What seems to be implicit in the feedback is that any of these discussions are only of value where they are about resourcing a growing, vital Church that serves the community with a prophetic voice and an inspiring faith. Those who attended workshops and members of Presbyteries have been encouraged to submit to the General Secretary for discussion at Synod any proposal arising out of the workshops or any of the conversations over the past year. The meeting of Synod has a responsibility to set directions and develop processes that enable the implementation of the decisions that are made. The meeting of Synod is not the end of the journey, but a turning point on the way. The decisions that Synod makes in 2014 will not solve all the issues that face the Church, but will have the potential to set us on the path that begins to change the way we see ourselves as Church; how we are called to give expression to our faith in Jesus Christ, and consequently how we exercise stewardship over our property. Decisions that change the world tend to arise in unexpected places and evolve over time and so it is in the life of the Church. For members and councils of the Church there will still be more work to be done, which will require continued collaboration, goodwill and a recognition that in the Uniting Church the Spirit works through all the councils of the Church as they work together and respect the roles they have and wisdom that flows from their responsibilities.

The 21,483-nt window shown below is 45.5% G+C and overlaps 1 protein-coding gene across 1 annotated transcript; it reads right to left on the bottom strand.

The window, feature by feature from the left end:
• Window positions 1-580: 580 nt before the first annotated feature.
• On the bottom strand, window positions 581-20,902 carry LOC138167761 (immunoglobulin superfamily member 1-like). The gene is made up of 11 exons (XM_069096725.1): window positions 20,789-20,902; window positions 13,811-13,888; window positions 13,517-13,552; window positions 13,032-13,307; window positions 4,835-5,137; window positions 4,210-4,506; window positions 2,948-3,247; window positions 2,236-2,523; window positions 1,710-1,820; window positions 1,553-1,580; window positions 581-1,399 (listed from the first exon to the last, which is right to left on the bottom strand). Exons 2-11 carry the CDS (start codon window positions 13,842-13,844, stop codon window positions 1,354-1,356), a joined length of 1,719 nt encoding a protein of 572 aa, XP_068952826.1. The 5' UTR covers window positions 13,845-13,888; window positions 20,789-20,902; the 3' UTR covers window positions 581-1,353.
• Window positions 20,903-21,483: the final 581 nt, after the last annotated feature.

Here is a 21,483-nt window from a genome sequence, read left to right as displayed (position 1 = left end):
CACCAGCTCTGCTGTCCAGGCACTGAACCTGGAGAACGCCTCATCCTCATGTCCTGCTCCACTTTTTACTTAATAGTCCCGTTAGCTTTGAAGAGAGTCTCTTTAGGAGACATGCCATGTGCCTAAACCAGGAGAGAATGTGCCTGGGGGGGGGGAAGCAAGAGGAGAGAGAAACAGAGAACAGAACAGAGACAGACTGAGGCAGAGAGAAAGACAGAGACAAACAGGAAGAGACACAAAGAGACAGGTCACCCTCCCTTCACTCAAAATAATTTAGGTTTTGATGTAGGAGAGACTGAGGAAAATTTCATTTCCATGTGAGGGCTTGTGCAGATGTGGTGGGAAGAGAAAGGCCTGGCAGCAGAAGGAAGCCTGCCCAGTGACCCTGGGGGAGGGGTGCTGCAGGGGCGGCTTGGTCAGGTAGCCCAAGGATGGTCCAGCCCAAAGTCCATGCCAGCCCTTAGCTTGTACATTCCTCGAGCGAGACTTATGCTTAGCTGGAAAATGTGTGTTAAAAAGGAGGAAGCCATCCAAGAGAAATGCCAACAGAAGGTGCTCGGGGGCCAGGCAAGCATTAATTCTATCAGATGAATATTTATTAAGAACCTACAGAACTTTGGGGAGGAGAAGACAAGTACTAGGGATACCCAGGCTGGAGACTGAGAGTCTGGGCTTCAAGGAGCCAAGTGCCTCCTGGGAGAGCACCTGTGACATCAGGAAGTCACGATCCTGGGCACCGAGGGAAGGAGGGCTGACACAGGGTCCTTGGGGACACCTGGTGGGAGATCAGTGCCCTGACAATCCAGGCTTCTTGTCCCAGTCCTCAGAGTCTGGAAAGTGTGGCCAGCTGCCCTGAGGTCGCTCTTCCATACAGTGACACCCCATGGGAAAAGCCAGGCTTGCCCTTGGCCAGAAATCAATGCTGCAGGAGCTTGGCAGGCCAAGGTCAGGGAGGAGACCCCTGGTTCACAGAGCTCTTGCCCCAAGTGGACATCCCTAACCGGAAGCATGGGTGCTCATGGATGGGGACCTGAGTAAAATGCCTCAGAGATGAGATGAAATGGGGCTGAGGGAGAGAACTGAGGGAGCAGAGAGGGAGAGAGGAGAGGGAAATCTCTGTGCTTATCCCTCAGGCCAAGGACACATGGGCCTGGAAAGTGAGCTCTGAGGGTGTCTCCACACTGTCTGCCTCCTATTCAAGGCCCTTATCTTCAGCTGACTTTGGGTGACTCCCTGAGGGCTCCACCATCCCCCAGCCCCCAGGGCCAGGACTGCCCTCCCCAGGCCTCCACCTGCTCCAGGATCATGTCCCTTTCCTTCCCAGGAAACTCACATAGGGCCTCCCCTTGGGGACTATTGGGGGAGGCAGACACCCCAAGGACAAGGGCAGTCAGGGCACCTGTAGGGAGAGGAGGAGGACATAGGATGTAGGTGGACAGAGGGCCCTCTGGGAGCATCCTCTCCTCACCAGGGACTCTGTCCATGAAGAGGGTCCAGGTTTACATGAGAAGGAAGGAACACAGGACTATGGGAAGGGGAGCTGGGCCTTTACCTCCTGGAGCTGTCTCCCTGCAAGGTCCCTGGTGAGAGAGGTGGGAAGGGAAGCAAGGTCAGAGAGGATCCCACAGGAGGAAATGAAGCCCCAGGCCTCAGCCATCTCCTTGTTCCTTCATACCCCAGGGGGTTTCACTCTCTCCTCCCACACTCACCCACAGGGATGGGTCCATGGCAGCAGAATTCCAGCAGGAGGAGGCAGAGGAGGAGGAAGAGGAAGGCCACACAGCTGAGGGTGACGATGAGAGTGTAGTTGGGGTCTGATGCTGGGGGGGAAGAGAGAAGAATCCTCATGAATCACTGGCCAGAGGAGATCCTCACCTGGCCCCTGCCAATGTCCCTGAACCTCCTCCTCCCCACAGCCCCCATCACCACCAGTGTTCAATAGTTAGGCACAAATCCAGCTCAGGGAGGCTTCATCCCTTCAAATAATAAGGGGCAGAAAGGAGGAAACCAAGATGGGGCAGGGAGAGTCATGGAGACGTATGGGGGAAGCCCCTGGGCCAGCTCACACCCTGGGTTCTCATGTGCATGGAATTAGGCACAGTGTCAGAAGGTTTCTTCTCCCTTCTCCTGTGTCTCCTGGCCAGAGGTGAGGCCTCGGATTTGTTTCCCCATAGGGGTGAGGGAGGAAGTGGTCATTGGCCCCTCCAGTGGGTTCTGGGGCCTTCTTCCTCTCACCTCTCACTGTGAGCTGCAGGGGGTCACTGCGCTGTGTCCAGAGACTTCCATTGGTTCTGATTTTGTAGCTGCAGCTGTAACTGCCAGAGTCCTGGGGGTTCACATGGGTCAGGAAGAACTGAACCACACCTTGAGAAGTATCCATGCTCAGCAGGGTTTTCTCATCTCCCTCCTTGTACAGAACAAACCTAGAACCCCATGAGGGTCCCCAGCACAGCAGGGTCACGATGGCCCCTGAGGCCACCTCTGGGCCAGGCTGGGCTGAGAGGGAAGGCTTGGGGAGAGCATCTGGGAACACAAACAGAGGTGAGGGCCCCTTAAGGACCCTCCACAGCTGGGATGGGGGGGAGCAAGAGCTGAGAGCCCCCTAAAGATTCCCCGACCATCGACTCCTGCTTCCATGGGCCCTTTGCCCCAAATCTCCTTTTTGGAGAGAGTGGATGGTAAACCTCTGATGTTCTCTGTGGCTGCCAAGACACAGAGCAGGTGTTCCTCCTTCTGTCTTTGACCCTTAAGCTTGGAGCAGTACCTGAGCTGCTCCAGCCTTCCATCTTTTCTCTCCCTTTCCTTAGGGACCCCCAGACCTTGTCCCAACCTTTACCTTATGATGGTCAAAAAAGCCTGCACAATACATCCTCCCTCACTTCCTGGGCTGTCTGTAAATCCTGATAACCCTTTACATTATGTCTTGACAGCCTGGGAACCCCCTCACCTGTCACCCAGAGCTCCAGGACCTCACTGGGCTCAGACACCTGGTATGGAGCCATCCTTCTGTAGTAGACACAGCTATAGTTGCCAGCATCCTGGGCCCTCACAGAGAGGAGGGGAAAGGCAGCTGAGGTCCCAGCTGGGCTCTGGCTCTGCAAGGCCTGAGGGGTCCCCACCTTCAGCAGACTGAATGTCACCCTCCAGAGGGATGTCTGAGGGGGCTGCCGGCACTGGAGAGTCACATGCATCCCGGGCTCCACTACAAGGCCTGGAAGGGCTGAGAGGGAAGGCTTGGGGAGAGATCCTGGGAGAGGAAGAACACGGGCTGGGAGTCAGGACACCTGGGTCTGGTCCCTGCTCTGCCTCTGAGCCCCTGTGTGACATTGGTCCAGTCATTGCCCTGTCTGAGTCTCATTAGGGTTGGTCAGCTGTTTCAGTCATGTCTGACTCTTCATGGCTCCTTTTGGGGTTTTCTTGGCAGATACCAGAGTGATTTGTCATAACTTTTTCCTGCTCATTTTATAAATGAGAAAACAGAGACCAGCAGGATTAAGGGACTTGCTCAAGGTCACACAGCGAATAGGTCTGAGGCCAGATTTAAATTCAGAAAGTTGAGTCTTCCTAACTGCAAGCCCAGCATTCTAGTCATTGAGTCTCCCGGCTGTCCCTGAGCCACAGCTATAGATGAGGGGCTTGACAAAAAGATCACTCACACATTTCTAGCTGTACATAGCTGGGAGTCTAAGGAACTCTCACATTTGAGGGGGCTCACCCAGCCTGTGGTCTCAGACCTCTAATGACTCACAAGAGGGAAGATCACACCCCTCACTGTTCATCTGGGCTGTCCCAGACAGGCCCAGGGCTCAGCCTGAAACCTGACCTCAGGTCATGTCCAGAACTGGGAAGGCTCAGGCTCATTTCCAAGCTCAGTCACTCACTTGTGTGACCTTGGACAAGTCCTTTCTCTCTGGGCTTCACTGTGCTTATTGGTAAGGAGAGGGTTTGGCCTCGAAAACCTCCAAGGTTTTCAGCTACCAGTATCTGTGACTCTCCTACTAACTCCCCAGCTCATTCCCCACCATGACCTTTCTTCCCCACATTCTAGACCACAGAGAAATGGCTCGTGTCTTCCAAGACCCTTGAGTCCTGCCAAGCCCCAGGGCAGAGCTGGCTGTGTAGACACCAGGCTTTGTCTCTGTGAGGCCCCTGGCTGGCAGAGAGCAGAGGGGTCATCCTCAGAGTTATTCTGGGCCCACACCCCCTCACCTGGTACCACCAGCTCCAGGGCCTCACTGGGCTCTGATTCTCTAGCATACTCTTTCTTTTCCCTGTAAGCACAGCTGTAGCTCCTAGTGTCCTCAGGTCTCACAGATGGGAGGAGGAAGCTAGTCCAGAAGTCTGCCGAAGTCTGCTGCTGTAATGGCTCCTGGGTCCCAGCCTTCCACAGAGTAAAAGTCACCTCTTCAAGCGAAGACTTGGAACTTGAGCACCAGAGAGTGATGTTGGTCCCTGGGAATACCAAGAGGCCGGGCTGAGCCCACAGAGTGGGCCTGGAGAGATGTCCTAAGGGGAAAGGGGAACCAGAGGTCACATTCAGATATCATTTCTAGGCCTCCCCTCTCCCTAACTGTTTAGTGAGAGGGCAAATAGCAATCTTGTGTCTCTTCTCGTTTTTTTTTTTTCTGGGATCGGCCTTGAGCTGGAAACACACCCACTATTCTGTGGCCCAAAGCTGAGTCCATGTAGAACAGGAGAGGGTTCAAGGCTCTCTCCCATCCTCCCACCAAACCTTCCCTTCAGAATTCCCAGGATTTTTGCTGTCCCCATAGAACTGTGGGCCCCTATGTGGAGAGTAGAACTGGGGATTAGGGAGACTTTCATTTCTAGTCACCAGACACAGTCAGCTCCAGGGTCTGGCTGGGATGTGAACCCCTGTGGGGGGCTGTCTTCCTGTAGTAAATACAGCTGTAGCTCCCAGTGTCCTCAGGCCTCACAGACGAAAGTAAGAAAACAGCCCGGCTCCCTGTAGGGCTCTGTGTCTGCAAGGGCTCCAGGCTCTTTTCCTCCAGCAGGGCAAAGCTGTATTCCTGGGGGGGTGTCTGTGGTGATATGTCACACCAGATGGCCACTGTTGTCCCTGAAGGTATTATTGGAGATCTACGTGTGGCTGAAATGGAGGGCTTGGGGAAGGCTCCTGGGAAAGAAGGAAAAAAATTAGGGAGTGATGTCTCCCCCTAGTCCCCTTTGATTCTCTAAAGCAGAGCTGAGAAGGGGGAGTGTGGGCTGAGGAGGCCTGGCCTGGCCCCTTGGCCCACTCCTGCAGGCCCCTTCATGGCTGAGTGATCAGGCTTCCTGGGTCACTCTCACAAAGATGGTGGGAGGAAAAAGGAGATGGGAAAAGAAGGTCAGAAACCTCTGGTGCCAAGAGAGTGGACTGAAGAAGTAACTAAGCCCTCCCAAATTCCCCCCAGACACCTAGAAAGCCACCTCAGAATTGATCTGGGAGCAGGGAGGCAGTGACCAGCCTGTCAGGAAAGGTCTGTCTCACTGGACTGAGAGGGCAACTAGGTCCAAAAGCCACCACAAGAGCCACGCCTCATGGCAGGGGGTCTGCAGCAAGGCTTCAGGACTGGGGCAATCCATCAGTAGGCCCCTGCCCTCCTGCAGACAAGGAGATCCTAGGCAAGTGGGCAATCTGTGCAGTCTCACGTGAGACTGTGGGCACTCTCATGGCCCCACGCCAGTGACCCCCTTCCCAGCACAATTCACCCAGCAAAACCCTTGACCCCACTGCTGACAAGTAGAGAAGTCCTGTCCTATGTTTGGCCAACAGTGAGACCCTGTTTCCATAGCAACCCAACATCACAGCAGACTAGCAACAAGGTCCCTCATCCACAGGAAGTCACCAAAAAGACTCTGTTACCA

30 Insights Special Issue 2014

It’s about shared interest.

Returns that matter.

Community investment.

Call 1300 133 673 or visit